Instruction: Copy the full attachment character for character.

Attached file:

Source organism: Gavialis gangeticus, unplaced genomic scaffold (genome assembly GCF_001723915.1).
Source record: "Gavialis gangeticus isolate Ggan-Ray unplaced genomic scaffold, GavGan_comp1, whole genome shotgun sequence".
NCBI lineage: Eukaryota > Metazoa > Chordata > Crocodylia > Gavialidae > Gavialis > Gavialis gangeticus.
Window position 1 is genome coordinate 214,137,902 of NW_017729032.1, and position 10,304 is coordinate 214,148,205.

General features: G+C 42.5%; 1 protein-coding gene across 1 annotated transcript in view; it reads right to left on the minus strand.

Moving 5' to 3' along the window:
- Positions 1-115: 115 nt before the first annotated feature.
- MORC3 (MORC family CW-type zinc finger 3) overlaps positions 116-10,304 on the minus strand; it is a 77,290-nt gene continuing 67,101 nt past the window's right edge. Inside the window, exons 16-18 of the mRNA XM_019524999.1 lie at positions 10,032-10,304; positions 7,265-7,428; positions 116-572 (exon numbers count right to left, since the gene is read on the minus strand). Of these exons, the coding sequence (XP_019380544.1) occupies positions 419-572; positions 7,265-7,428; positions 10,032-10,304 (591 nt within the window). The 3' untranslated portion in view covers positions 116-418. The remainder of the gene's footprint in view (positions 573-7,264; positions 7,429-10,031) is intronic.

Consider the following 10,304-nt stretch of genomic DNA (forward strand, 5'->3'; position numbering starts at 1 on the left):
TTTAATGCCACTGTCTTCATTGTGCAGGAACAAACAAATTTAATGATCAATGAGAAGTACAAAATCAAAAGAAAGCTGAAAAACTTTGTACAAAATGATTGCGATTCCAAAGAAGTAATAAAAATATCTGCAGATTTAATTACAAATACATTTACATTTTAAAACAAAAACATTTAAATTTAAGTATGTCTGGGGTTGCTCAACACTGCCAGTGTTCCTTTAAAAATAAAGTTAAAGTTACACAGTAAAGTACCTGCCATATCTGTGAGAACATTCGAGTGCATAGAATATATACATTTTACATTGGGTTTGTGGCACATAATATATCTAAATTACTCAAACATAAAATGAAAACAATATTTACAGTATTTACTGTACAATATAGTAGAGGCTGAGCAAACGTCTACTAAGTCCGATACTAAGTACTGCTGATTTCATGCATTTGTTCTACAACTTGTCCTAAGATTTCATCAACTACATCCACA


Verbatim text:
Source organism: Gavialis gangeticus, unplaced genomic scaffold (genome assembly GCF_001723915.1).
Source record: "Gavialis gangeticus isolate Ggan-Ray unplaced genomic scaffold, GavGan_comp1, whole genome shotgun sequence".
NCBI lineage: Eukaryota > Metazoa > Chordata > Crocodylia > Gavialidae > Gavialis > Gavialis gangeticus.
Window position 1 is genome coordinate 214,137,902 of NW_017729032.1, and position 10,304 is coordinate 214,148,205.

General features: G+C 42.5%; 1 protein-coding gene across 1 annotated transcript in view; it reads right to left on the minus strand.

Moving 5' to 3' along the window:
- Positions 1-115: 115 nt before the first annotated feature.
- MORC3 (MORC family CW-type zinc finger 3) overlaps positions 116-10,304 on the minus strand; it is a 77,290-nt gene continuing 67,101 nt past the window's right edge. Inside the window, exons 16-18 of the mRNA XM_019524999.1 lie at positions 10,032-10,304; positions 7,265-7,428; positions 116-572 (exon numbers count right to left, since the gene is read on the minus strand). Of these exons, the coding sequence (XP_019380544.1) occupies positions 419-572; positions 7,265-7,428; positions 10,032-10,304 (591 nt within the window). The 3' untranslated portion in view covers positions 116-418. The remainder of the gene's footprint in view (positions 573-7,264; positions 7,429-10,031) is intronic.

Consider the following 10,304-nt stretch of genomic DNA (forward strand, 5'->3'; position numbering starts at 1 on the left):
TTTAATGCCACTGTCTTCATTGTGCAGGAACAAACAAATTTAATGATCAATGAGAAGTACAAAATCAAAAGAAAGCTGAAAAACTTTGTACAAAATGATTGCGATTCCAAAGAAGTAATAAAAATATCTGCAGATTTAATTACAAATACATTTACATTTTAAAACAAAAACATTTAAATTTAAGTATGTCTGGGGTTGCTCAACACTGCCAGTGTTCCTTTAAAAATAAAGTTAAAGTTACACAGTAAAGTACCTGCCATATCTGTGAGAACATTCGAGTGCATAGAATATATACATTTTACATTGGGTTTGTGGCACATAATATATCTAAATTACTCAAACATAAAATGAAAACAATATTTACAGTATTTACTGTACAATATAGTAGAGGCTGAGCAAACGTCTACTAAGTCCGATACTAAGTACTGCTGATTTCATGCATTTGTTCTACAACTTGTCCTAAGATTTCATCAACTACATCCACA